3. Joe Wooten says:

    The average global temperature rise claimed is well within the error of the very best instrumentation modern science can build, and they claim that is significant. I was prepared to accept their conclusions in the 1990’s until I got to looking at the data and their conclusions. Even if you throw out all the data from old high uncertainty instrumentation, it still falls within the error of measurement and therefore is suspect. Then you throw in the fact that using their very own data since 1998, there has been no warming what-so-ever, unless you do waht Mann and co have done and throw out all data contradicting your pre-established beliefs.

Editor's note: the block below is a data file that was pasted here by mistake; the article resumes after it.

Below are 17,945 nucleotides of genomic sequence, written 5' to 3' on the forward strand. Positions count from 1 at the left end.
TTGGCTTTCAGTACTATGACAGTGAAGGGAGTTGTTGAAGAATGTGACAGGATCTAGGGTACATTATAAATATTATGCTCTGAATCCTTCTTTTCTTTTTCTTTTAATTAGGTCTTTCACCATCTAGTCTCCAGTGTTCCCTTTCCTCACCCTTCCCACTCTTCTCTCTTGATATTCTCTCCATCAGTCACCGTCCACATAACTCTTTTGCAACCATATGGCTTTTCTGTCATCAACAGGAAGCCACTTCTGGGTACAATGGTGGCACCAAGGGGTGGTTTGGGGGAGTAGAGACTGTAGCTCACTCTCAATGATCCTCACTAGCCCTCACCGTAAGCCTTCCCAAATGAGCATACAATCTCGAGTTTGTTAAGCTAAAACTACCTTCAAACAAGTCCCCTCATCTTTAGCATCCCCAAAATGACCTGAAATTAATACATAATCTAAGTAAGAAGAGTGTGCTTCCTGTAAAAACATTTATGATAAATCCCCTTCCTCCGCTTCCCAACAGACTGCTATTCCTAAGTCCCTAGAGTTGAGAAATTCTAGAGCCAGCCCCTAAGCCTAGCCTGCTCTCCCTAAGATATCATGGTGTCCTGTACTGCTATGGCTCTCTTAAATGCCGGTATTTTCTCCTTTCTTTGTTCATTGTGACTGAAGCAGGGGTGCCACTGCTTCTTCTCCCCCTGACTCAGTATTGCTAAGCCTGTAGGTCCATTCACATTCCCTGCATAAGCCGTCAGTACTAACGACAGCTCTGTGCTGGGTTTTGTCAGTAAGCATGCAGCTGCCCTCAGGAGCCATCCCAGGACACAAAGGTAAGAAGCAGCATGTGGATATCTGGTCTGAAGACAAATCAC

Good scientific rebuttals can be found at Anthony Watts’s website.


  4. Erik Conway says:

    Dear Roger,

    It’s in your “Climate change and spaceflight: an historiographical review,” Wiley Interdisciplinary Climate Change, DOI: 10.1002/wcc.114. 🙂